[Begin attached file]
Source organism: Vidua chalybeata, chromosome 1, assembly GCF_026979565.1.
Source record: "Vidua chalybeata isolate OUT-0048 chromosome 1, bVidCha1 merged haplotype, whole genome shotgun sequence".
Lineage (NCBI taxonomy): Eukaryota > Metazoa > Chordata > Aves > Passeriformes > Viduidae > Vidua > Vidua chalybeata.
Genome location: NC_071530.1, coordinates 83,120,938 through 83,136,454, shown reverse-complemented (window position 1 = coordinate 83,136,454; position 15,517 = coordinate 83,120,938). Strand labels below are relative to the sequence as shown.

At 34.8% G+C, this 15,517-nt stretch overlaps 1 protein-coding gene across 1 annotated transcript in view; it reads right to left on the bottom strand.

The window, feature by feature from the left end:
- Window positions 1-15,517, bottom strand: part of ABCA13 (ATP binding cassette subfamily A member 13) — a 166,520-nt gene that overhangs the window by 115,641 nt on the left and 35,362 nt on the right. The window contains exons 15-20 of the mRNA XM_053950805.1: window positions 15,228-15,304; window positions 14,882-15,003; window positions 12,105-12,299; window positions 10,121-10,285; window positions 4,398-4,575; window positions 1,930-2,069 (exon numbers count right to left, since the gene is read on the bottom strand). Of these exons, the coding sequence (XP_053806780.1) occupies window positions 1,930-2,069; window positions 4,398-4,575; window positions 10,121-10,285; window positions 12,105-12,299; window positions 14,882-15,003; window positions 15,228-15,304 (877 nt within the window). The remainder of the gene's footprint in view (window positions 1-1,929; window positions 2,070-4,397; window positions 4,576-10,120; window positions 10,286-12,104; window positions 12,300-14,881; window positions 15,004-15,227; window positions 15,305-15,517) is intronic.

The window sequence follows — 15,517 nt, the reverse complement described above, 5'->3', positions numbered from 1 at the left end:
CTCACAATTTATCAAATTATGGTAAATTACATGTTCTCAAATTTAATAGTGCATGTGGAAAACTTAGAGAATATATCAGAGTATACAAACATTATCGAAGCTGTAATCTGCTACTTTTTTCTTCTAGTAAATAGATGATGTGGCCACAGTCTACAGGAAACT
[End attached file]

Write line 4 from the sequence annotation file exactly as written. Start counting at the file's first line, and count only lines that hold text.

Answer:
Genome location: NC_071530.1, coordinates 83,120,938 through 83,136,454, shown reverse-complemented (window position 1 = coordinate 83,136,454; position 15,517 = coordinate 83,120,938). Strand labels below are relative to the sequence as shown.